COMMUNITY FINANCIAL SERVICES ASSOCIATION OF AMERICA, LTD. et al v. FEDERAL DEPOSIT INSURANCE CORPORATION et al
MEMORANDUM OPINION to the Order denying Community Financial Services Association of America's Motion for Entry of Final Judgment. Signed by Judge Gladys Kessler on 4/25/17. (CL)
UNITED STATES DISTRICT COURT
FOR THE DISTRICT OF COLUMBIA
ADVANCE AMERICA, CASH
ADVANCE CENTERS, INC. et al.
FDIC, et al.
Civil Action No. 14-953 (GK)
The Movants, Community Financial Services Association of America, Ltd. ("CFSA"), and
Advance America, Cash Advance Centers, Inc. ("Advance America"), ask this Court to enter two
orders-the September 25, 2014, Order dismissing its claims under the Administrative Procedure
Act, [Dkt. No. 62], and its December 19, 2016, Order dismissing CFSA as a party to the case,
[Dkt. No. 96]-as final judgments so that they may appeal those orders to the Court of Appeals.
After consideration of the Movants' Motion [Dkt. No. 110], the Opposition [Dkt. No. 117], the
Reply [Dkt. No. 122], Movants' Notice of Supplemental Support [Dkt. No. 144], the Response to
the Notice of Supplemental Support [Dkt. No. 147], and the entire record herein, the Motion will
On June 5, 2014, CFSA and Advance America (collectively "Original Plaintiffs")
commenced this lawsuit. Complaint [Dkt. No. l]. The Original Plaintiffs alleged that the Federal
Defendants-the Federal Deposit Insurance Corporation ("the FDIC"), the Board of Governors of
the Federal Reserve System, and both the Office of the Comptroller of the Currency and Thomas
J. Curry, in his official capacity as the Comptroller of the Currency ("the OCC")-participated in
"Operation Choke Point," a campaign initiated by the United States Department of Justice to force
banks to terminate their business relationships with payday lenders. See generally First Amended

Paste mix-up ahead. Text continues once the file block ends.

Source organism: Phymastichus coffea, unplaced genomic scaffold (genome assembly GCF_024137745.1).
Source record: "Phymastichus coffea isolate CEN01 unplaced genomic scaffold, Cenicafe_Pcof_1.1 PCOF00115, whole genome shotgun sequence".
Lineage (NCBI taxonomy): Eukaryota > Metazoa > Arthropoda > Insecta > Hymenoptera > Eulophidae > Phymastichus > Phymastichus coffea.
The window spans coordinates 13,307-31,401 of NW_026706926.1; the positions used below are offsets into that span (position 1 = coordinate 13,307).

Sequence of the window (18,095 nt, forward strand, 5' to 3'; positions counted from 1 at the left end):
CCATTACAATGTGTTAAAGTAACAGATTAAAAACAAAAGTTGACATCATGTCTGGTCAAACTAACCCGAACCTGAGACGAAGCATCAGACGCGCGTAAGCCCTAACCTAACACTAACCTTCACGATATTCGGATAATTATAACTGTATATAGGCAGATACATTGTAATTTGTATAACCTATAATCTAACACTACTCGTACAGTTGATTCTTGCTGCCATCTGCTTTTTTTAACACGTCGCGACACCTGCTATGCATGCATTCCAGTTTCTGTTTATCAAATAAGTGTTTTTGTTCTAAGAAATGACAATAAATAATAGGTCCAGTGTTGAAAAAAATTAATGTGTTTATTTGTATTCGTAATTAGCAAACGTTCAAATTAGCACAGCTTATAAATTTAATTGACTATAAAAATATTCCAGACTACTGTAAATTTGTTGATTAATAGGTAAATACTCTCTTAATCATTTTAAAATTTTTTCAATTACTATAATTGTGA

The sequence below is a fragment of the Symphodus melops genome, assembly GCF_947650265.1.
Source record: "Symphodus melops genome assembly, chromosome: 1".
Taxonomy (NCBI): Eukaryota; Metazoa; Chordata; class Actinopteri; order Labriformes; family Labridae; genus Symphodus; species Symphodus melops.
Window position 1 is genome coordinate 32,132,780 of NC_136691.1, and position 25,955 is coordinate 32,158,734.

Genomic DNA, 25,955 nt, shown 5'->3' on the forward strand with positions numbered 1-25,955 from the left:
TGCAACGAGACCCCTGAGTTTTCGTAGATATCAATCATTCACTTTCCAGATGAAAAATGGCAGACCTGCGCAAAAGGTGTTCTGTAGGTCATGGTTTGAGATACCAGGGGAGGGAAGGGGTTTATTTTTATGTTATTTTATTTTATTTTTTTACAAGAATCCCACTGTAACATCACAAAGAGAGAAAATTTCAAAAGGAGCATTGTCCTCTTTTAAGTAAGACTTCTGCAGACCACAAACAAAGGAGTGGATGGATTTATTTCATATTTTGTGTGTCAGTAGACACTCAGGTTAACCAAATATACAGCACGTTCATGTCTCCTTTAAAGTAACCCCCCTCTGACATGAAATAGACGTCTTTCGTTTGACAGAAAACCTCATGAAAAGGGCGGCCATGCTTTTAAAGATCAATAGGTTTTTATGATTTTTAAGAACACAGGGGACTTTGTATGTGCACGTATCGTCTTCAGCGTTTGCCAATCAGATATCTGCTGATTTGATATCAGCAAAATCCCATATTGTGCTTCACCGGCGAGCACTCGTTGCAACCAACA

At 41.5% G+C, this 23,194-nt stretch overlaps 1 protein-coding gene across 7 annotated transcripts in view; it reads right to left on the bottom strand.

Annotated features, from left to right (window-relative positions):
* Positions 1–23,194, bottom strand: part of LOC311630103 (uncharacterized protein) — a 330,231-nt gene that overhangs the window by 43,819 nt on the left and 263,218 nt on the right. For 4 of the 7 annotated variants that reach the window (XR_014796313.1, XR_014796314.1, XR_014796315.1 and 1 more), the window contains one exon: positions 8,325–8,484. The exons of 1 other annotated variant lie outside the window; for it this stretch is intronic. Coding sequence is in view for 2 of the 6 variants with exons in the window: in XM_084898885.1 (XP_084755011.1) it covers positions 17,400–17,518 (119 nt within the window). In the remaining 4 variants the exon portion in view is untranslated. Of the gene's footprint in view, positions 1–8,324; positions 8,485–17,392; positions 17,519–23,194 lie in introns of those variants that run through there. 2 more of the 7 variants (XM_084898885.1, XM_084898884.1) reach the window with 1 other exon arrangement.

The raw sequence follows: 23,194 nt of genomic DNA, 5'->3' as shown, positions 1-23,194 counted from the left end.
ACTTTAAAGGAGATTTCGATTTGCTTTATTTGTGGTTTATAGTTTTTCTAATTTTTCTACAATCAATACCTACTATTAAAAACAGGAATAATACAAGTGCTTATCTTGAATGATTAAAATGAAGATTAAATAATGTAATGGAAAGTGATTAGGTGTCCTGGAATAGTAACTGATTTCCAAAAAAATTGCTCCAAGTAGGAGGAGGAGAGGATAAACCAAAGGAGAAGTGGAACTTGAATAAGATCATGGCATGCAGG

Complaint ("F AC") [Dkt. No. 12].
The Original Plaintiffs brought two distinct categories of claims against the Federal
Defendants. First, they alleged that certain actions taken by the Federal Defendants as part of
Operation Chokepoint violated various provisions of the Administrative Procedure Act ("APA"),
5 U.S.C. § 551 et seq.. FAC
116-44, 152-77. Second, they alleged that Operation
Chokepoint violated the due process rights of CFSA's members, one of which is Advance
America. FAC 'if'if 109-115, 145-51, 178-84.
On September 25, 2015, in response to Motions to Dismiss brought by the Federal
Defendants, the Court dismissed all of the Original Plaintiffs' APA claims. CFSA v. FDIC, 132
F. Supp. 3d 98, 105-107 (D.D.C. 2015). Subsequently, the Federal Defendants brought a new
Motion to Dismiss, arguing that CFSA lacked standing to pursue the remaining due process claims
on behalf of its members. [Dkt. No. 73]. On December 19, 2016, the Court granted the Federal
Defendants' Motion, thereby dismissing CFSA as a party to this lawsuit. CFSA v. FDIC, No. 14
Civ. 953, 2016 WL 7376847 (D.D.C. Dec. 19, 2016) ("CFSA II").
On January 16, 2017, CFSA filed the present Motion for Entry of Final Judgment Pursuant
to Rule 54(b), asking the Court to certify the Orders accompanying the opinions in CFSA I and
CFSA II as final judgments so that they can be appealed to the Court of Appeals. [Dkt. No. 11 O].
The parties fully briefed the Motion for Entry of Final Judgment. See [Dkt. No. 117] and [Dkt.
While the Motion for Entry of Final Judgment was pending, several New Plaintiffs were
added to the Complaint, see Order granting Plaintiffs' Motion for Leave to File Third Amended
Complaint [Dkt. No. 120], and the Court denied a Motion for Preliminary Injunction filed by
Advance America and the New Plaintiffs, see Un-Sealed Memorandum Opinion ("CFSA III")
[Dkt. No. 134]. Advance America and the New Plaintiffs have appealed the denial of the Motion
for Preliminary Injunction to the Court of Appeals. See Notice of Appeal to D.C. Circuit Court
[Dkt. No. 142]. After the appeal was filed, the Movants filed a Notice of Supplemental Support,
arguing that in light of the pending appeal of the denial of the Motion for Preliminary Injunction,
there were even greater reasons to grant their Motion for Entry of Final Judgment. [Dkt. No. 144].
The Federal Defendants filed a Response, renewing their arguments that the Court should not grant
the Motion. [Dkt. No. 147].
Rule 54(b) states that "[w]hen an action presents more than one claim for relief--whether
as a claim, counterclaim, crossclaim, or third-party claim--or when multiple parties are involved,
the court may direct entry of a final judgment as to one or more, but fewer than all, claims or
parties only if the court expressly determines that there is no just reason for delay." Fed. R. Civ.
P. 54(b). "The rule does not allow a court to certify any and all eligible claims, but only those for
which 'the court expressly determines that there is no just reason for delay' of an appeal." Brooks
v. Dist. Hosp. Partners, L.P., 606 F.3d 800, 806 (D.C. Cir. 2010) (quoting Fed. R. Civ. P. 54(b)).